APTERA (Greek for "wingless"), a term in zoological classification applied by Linnaeus to various groups of wingless arthropods, including some of the insects, the centipedes, the millipedes, the Arachnida (scorpions, spiders, &c.) and the Crustacea.
Mosquitoes, termites, bees, ants, centipedes, millipedes, locusts, grasshoppers, butterflies, dragonflies, sandflies and spiders' are found in immense numbers.
The general practice for many years past among naturalists has been to restrict the terms "Insecta" and "insect" to the class of Arthropods with three pairs of legs in the adult condition: bees, flies, moths, bugs, grasshoppers, springtails are "insects," but not spiders, centipedes nor crabs, far less earthworms, and still less slugs, starfishes or coral polyps.
Flies, ants, mosquitoes, scorpions, centipedes and crickets abound.
Aristotle had included in one class "Entoma" the six-legged arthropods which form the modern zoological class of the Hexapoda or Insecta, besides the Arachnida, the centipedes and the millipedes.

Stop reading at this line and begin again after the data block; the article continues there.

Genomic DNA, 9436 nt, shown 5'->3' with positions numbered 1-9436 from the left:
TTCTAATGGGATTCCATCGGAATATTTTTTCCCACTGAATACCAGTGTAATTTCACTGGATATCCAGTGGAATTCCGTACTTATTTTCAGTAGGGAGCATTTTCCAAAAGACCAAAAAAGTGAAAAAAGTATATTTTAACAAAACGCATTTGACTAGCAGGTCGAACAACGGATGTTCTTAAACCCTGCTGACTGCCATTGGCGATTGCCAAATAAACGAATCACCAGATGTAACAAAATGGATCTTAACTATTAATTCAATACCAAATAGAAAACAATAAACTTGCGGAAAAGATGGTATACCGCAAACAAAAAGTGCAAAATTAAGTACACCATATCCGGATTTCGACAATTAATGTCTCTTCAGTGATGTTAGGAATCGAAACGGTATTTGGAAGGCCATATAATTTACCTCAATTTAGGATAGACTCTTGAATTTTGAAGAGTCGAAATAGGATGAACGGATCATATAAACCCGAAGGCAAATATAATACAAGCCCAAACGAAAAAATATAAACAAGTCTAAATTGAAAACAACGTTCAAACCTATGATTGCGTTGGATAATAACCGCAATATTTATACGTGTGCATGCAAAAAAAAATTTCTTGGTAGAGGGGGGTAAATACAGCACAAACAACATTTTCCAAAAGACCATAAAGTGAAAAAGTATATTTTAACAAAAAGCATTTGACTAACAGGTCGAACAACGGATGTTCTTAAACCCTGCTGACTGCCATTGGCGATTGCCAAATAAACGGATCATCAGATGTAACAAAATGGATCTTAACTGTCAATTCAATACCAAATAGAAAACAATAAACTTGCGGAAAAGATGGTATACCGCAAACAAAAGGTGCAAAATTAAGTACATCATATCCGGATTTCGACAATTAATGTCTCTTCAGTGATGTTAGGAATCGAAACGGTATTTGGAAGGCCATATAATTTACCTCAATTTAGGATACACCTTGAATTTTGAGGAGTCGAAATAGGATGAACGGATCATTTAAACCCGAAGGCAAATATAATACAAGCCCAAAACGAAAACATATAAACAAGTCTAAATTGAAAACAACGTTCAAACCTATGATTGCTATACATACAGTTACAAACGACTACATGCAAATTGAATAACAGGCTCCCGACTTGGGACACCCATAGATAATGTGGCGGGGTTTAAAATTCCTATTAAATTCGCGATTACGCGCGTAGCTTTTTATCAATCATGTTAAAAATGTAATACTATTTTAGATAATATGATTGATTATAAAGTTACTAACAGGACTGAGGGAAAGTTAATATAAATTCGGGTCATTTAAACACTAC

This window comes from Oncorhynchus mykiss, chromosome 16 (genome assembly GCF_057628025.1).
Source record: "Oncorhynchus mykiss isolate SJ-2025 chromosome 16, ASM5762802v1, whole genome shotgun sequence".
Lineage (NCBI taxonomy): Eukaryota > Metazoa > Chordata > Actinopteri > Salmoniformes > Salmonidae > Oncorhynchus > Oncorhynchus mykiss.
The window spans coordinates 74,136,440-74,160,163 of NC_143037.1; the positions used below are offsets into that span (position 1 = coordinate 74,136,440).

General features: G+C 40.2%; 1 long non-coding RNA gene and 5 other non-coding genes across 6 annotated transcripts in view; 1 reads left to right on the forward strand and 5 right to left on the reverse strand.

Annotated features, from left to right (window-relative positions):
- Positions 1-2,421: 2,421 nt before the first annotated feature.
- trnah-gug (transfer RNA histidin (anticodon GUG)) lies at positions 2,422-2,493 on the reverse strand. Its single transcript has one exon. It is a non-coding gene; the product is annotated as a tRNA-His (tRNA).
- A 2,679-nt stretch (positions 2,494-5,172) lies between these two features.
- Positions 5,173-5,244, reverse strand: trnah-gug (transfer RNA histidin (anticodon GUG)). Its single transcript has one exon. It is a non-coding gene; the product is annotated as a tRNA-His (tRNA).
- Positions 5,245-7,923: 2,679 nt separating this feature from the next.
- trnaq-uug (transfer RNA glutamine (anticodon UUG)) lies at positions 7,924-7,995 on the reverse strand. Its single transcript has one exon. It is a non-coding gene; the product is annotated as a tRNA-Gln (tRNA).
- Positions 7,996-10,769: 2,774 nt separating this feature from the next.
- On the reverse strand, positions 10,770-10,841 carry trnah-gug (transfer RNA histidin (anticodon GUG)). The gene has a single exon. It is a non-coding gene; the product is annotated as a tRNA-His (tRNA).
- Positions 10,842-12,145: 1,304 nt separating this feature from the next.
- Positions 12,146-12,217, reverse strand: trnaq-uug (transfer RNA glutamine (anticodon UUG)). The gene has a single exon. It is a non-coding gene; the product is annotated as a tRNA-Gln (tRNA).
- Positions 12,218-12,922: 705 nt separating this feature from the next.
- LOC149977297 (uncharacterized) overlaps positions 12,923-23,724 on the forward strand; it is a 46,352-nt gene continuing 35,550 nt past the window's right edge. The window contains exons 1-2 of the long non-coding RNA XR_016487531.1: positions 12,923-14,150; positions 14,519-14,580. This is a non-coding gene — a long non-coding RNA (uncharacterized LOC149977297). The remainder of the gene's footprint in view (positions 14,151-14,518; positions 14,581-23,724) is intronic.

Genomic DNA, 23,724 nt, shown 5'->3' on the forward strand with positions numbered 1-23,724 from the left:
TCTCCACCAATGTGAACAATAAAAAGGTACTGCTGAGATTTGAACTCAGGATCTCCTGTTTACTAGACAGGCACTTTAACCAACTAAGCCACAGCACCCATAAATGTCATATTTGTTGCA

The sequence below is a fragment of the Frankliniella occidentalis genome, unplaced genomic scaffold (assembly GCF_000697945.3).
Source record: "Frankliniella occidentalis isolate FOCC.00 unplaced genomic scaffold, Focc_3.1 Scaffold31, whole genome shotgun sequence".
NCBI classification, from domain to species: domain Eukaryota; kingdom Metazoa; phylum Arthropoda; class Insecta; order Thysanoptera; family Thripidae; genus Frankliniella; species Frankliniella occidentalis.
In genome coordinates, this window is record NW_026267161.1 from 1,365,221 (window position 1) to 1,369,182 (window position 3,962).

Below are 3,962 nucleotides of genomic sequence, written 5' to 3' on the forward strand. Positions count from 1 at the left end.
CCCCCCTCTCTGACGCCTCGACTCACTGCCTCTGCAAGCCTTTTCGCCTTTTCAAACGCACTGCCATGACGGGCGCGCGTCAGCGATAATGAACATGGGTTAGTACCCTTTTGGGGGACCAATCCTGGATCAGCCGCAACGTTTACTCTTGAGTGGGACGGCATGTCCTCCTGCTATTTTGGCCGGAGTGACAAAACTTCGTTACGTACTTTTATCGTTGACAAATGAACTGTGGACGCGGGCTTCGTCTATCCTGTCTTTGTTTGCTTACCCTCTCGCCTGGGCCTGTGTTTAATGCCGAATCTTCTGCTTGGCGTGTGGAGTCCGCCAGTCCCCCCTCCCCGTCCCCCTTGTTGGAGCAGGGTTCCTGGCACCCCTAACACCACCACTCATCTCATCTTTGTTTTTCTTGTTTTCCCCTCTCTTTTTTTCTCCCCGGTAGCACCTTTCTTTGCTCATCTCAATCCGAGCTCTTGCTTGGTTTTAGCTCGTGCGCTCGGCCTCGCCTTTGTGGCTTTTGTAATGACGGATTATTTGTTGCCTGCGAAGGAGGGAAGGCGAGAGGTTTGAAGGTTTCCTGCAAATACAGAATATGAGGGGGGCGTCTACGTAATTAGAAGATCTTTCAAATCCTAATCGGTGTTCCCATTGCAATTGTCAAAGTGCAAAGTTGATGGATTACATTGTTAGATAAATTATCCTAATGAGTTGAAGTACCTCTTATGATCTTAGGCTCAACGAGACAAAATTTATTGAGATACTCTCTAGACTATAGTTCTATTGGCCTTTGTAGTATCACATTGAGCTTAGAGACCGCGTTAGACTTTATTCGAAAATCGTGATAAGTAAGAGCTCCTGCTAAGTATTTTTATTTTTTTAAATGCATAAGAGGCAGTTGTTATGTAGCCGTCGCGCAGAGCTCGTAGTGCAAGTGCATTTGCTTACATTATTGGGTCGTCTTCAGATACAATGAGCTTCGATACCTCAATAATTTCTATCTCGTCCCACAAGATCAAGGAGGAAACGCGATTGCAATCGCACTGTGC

The names Condylopoda and Gnathopoda have been subsequently proposed for the same group. The word refers to the jointing of the chitinized exo-skeleton of the limbs or lateral appendages of the animals included, which are, roughly speaking, the Crustacea, Arachnida, Hexapoda (so-called " true insects "), Centipedes and Millipedes.
It appears from observation of the embryo that whilst the first prosthomere of Centipedes has its appendages reduced and represented only by eye-patches (as in Arachnida, Crustacea and Hexapoda), the second has a rudimentary antenna, which disappears, whilst the third carries the permanent antennae, which accordingly correspond to the second antennae of Crustacea, and are absent in Hexapoda.
White and red ants are very prevalent, as are mosquitos, centipedes, spiders and beetles.
They were until recently classified with the Chilopoda (Centipedes), with which they have no close affinity, but only a superficial resemblance.
Linnaeus in his Systema naturae (1735) grouped under the class Insecta all segmented animals with firm exoskeleton and jointed limbs - that is to say, the insects, centipedes, millipedes, crustaceans, spiders, scorpions and their allies.
His order of wingless insects (Aptera) included Crustacea, spiders, centipedes and other creatures that now form classes of the Arthropoda distinct from the Hexapoda; it also included Hexapoda of parasitic and evidently degraded structure, that are now regarded as allied more or less closely to various winged insects.